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A water spill at a Mosaic phosphate mine floods creek in southeast Hillsborough

About 6 million gallons of water was released after a pipe broke at Mosaic's Four Corners phosphate mine.

State environmental officials are investigating a recent water spill at an active phosphate mine in southeast Hillsborough County owned by The Mosaic Company. Part of the 6 million gallons of water released ended up in a nearby creek.

Mosaic reported that discharge from a pipe break at the Four Corners Mine happened Oct. 2.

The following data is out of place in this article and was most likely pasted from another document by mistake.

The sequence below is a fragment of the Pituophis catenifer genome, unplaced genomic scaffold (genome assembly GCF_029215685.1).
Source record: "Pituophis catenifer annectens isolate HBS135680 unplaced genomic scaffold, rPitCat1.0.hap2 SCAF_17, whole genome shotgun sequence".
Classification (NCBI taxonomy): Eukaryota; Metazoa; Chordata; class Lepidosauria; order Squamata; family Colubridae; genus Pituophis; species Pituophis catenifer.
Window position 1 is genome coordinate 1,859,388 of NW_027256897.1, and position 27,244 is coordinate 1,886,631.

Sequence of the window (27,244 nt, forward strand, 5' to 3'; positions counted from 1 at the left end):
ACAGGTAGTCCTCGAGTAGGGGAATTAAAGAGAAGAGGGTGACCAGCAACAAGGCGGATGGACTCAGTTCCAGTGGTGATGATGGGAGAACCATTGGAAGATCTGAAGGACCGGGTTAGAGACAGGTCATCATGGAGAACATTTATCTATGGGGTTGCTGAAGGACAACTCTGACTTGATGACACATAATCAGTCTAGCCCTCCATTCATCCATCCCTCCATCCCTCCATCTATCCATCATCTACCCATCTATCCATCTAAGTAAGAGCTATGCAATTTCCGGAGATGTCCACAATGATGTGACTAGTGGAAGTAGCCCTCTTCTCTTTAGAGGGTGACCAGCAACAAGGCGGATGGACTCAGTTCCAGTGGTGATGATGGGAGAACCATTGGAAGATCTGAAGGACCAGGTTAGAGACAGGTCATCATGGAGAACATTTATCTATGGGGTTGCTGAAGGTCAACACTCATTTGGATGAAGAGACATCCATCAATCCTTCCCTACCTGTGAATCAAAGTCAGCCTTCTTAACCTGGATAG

The spill was water from a pipeline used for transferring sand to reclamation areas within the mine about 10 miles east of Sun City Center. About 6 million gallons of turbid water was sent to a ditch that leads into a waterway called Hurrah Creek.

Mosaic told investigators most of the sand — which contains particulates — had settled before the water discharged. Company spokeswoman Jackie Barron said by the time state regulators took water samples the afternoon of the spill, the water was back within permitted levels downstream of a turbidity barrier they installed.

This event was nothing like other spills at gypsum stacks, which contain toxic byproducts of phosphate mining. The state Department of Environmental Protection is investigating, and could assess fines and penalties.